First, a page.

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Black Marriage Day 2020: A celebration of love and commitment

By Charlene Muhammad -National Correspondent- | Last updated: Mar 18, 2020 - 3:20:30 PM

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Many agree marriage is a cornerstone to strong families, communities, and nations and say it comes at great cost and not without a fight—especially for Black couples in America.

Celebrating and strengthening this sacred institution through education, information, and highlighting the benefits of marriage are the focus of the upcoming 17th annual Black Marriage Day.


Organizations across the country are planning to celebrate March 22 as Black Marriage Day under the theme “Marriage Changes Things.” Workshops, conferences, and marriage vow renewals are just some of scheduled events.

Marriage has been a declining institution among all Americans and is on a greater decline in the Black community. In 2016, only 29 percent of Blacks were married compared to 48 percent of all Americans. Half of Blacks have never been married, compared to 33 percent of all Americans, according to U.S. Census data analyzed by

These numbers prompted Nisa Islam Muhammad to start Black Marriage Day in 2003 with just 30 cities. It grew to over 300 communities across the country in 2019, according to her Wedded Bliss Foundation. This year singles and youth are urged to participate in Black Marriage Day events.

Marriage changes things

“Once upon a time, when you said family, you were talking about married couples. Times have changed,” said Ms. Muhammad, who is executive director of the Wedded Bliss Foundation and writes for The Final Call. Her foundation helps teens and adults create healthy relationships and marriages to create better outcomes for children.

Black families are very fractured and that correlates to the rise in sexually transmitted infections, out-of-wedlock births, higher crime rates, and a host of other social ills, she argued.

Marriage changes things, she stated.

Black married men live longer, are physically healthier, wealthier and have an increased stability employment, among other things, according to Ms. Muhammad.

Black women have more satisfying relationships, greater emotional health, and more wealth when married, she added. They are safer from domestic violence, sexual assault, other violent crimes, less likely to live in poverty, and suicide is less likely, according to Ms. Muhammad.

Some other benefits of marriage she cited: Children are more likely to attend college, do better academically, and have fewer behavior problems. Communities with higher marriage rates have healthier citizens, higher rates of educated citizens, lower domestic violence rates, lower crime statistics, and fewer teenage pregnancies.

What is marriage?

Nation of Islam Minister Louis Farrakhan’s presence and consistency in raising Black people’s consciousness is contributing to an improved view of marriage in the Black community, according to Student Minister Willie Muhammad of the Nation of Islam’s Muhammad Mosque No. 46 in New Orleans, and author of “The Journey to Get the Love You Desire Begins With You” and “A Message to Single, Courting, Married and Divorced Believers.”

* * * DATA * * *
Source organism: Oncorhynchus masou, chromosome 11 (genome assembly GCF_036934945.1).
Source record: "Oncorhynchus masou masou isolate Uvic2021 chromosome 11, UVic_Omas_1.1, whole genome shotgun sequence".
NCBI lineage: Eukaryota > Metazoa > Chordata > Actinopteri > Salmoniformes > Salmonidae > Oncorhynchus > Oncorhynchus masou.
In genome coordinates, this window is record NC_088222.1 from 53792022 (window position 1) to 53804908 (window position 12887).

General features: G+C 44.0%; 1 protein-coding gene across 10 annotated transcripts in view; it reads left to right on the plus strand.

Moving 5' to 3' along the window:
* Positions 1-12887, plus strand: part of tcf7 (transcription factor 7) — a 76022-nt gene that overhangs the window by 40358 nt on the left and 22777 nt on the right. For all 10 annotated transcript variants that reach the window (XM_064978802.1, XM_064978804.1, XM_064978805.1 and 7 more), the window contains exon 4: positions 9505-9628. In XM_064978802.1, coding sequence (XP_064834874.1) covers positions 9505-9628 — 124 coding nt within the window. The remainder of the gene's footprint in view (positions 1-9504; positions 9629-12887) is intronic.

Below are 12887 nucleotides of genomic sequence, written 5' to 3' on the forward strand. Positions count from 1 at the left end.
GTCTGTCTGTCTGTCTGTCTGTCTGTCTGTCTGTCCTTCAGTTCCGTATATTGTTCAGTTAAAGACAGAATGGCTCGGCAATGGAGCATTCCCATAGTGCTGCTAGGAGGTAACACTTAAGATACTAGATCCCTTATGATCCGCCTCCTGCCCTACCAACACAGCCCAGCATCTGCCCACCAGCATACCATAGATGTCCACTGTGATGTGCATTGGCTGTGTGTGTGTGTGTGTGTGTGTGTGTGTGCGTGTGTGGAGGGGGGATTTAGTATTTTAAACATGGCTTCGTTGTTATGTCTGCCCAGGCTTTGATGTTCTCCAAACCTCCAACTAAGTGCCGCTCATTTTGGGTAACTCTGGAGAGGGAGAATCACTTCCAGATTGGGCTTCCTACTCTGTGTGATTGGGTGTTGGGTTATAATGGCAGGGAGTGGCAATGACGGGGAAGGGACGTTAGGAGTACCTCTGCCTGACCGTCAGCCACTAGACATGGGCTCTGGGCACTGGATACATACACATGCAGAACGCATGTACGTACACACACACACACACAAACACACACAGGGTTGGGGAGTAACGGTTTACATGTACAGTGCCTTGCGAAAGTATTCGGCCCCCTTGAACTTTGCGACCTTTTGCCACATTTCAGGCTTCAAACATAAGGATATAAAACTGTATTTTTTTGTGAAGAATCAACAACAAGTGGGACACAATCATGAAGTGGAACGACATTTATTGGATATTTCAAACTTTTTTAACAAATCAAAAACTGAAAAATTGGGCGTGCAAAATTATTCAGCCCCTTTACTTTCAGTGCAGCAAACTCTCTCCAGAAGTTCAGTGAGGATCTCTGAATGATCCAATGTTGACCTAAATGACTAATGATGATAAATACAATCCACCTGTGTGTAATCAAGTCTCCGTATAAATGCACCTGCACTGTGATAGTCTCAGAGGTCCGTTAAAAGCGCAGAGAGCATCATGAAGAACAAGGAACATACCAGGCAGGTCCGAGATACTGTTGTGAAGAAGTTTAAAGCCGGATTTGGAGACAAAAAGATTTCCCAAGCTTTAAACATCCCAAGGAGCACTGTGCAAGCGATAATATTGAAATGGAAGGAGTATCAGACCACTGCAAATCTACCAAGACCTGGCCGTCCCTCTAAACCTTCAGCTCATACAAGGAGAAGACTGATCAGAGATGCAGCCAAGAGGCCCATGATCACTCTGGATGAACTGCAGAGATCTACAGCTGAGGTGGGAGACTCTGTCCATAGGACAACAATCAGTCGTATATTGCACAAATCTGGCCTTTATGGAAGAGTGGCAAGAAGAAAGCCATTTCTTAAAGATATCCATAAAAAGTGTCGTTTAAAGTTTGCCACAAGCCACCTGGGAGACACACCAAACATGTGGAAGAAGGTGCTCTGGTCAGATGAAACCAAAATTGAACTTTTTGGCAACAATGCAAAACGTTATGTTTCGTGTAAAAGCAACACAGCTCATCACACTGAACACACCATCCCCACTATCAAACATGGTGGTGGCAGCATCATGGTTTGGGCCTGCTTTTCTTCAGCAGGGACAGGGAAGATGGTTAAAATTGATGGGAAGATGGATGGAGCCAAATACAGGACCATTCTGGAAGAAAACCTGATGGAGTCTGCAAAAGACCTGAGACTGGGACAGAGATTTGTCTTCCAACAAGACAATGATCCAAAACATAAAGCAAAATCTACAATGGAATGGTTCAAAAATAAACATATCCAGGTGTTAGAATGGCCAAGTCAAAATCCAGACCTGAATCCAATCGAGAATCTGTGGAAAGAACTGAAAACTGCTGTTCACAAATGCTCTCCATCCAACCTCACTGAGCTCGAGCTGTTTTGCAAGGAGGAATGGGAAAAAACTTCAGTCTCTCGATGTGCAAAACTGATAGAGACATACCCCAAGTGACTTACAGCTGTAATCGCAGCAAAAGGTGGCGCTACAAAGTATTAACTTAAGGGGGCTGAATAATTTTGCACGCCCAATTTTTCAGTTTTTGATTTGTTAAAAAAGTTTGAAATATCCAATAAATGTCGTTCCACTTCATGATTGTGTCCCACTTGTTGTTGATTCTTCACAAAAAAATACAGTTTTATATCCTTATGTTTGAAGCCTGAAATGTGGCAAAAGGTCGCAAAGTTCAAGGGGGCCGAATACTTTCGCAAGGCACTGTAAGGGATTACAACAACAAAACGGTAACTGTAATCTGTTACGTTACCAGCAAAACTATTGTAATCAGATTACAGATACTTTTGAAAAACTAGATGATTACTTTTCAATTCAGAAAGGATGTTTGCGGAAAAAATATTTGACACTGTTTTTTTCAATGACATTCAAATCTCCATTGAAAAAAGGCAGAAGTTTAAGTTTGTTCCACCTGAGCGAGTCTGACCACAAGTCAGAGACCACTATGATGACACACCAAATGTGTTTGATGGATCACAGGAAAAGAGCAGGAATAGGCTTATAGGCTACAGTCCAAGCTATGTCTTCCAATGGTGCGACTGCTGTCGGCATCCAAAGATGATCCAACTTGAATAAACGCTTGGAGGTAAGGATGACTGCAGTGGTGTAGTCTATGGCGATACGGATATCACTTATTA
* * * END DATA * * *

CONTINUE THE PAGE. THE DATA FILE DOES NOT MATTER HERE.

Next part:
“Changes are taking place, despite being in an environment that is still hostile to Black love. Remember the Devil’s first attack according to scripture was against the family,” added Min. Willie Muhammad. “Many of the issues that negatively impact our community can be traced back to families that are fractured. Remember the Honorable Minister Louis Farrakhan teaches that one of the three sciences they deprived us of was the science of mating, which was and is a direct attack on Black marriage and an overall attack on us as a people.”

“In all of the three monotheistic religions, which claim Abraham as a father—Judaism, Christianity and Islam—the institution of marriage is considered sacred because, according to the scripture, it is instituted by Allah (God). Anything originated or instituted by Allah (God) must be considered by us as Divine or Sacred, and must be respected accordingly,” stated Min. Farrakhan in a lecture titled “The Sacredness of the Institution of Marriage.”

“If we do not give due respect to that which is of Allah (God), we offend Him and, from this offense, a series of offenses take place. Therefore, we must look again at what Allah (God) intended when He instituted marriage among the original parents of the human family. The present view of marriage is so distorted that the relationships and the offspring from such a distorted view becomes a distortion or an aberration,” he said.

Mentoring Black marriages

High school sweethearts Ayize and Aiyana Ma’at, who have been together for 20 years and married 13 years, began trying to elevate the online presence of Black families and marriages about a decade ago.

Their aim was to make the issues married couples deal with relatable and solvable. The mental health professionals, who were mentored by Ms. Muhammad and her Basic Training for Couples course, began counseling and coaching couples themselves.

The biggest threat to marriage has been what Ms. Ma’at calls “me” thinking in a capitalistic society where people are bombarded by demands for individual achievement and accomplishment.

“Yes, it’s important in terms of people’s personal development in general, but that aspect is so highly emphasized in the United States that for Black people, and Black marriages specifically, it becomes a real threat,” said Ms. Ma’at.

The focus becomes more about what “I” need, want, am trying to get, or am upset or dissatisfied with, and less of a sense of being connected to a greater community, she explained.